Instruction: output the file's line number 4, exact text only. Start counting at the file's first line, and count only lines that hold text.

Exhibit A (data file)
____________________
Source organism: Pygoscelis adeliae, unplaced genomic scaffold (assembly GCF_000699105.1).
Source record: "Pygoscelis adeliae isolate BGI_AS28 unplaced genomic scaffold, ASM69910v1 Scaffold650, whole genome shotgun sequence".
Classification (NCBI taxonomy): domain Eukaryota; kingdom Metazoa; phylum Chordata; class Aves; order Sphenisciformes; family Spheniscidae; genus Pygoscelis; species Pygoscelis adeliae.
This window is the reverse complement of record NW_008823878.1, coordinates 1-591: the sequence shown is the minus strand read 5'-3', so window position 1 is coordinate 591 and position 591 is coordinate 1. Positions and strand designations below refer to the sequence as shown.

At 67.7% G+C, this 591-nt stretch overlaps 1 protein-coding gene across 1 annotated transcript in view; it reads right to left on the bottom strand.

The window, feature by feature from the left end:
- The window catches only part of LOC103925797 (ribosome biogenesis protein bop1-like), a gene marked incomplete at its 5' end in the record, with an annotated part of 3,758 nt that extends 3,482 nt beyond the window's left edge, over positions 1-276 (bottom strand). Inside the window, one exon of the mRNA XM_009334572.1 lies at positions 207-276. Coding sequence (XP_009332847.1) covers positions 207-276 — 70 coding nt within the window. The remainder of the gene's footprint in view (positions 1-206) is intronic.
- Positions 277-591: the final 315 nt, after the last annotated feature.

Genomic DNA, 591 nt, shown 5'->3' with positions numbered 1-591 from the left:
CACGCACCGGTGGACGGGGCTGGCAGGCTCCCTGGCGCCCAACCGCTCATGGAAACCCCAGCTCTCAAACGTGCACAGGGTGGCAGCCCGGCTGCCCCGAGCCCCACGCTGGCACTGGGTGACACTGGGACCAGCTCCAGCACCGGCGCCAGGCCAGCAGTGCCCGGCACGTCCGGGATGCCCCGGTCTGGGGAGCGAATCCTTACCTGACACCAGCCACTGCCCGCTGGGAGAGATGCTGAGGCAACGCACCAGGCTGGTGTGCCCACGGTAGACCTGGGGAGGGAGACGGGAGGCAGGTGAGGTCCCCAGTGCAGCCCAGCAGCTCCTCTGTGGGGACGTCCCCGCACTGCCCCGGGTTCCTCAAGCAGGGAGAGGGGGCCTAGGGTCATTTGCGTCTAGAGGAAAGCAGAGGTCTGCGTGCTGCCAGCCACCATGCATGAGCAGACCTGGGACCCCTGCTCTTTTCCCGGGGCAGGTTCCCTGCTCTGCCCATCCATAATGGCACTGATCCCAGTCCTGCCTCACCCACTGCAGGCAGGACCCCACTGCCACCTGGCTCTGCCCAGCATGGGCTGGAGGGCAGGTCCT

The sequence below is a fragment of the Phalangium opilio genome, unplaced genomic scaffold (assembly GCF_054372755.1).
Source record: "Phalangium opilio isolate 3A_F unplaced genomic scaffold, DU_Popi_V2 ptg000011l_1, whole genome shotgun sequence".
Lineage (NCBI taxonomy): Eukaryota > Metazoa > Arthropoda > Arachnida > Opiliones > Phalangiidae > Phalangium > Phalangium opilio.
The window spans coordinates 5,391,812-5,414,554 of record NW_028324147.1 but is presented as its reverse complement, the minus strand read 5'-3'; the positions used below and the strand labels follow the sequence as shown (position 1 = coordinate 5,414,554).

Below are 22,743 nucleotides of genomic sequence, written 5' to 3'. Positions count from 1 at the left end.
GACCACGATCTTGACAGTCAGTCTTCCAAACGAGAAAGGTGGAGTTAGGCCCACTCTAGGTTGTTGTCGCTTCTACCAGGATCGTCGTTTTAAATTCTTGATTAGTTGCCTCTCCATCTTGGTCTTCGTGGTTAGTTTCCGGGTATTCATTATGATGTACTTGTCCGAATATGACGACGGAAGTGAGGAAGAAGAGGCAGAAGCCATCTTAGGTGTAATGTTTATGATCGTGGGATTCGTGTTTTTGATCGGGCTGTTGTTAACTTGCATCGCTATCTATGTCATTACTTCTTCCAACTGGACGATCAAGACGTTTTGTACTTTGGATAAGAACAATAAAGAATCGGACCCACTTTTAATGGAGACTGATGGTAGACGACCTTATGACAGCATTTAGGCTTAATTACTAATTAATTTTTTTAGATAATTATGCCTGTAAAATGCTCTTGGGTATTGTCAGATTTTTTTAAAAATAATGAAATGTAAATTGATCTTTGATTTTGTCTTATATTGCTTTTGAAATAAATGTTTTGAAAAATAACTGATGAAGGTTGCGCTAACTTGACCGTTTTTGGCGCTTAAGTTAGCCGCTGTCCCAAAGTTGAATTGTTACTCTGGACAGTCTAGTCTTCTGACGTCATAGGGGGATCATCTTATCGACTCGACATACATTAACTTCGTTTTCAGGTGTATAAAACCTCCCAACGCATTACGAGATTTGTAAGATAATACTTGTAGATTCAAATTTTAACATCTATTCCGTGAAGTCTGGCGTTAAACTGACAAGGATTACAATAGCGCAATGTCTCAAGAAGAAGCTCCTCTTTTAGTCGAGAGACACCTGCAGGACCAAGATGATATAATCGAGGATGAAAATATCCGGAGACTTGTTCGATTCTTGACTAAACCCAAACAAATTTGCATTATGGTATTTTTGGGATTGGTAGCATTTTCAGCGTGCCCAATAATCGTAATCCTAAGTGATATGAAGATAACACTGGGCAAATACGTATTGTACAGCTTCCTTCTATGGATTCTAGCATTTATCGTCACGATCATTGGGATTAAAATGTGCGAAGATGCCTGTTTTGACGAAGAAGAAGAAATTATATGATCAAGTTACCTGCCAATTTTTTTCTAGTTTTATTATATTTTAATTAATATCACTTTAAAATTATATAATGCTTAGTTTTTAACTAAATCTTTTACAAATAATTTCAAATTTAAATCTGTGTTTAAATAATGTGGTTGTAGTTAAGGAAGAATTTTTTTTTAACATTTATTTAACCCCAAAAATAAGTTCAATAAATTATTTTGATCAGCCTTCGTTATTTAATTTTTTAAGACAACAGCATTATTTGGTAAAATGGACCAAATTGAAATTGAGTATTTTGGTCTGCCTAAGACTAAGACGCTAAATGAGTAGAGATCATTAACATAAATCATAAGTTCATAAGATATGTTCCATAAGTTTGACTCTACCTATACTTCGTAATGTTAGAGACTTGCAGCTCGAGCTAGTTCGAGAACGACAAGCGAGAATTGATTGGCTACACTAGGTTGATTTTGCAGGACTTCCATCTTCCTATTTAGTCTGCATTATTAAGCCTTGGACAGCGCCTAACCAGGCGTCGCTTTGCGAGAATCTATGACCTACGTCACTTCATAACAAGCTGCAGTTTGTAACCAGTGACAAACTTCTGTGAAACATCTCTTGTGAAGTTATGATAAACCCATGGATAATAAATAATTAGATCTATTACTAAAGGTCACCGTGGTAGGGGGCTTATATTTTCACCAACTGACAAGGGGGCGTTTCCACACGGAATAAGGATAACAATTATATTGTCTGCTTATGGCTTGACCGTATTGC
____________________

This window is the reverse complement of record NW_008823878.1, coordinates 1-591: the sequence shown is the minus strand read 5'-3', so window position 1 is coordinate 591 and position 591 is coordinate 1. Positions and strand designations below refer to the sequence as shown.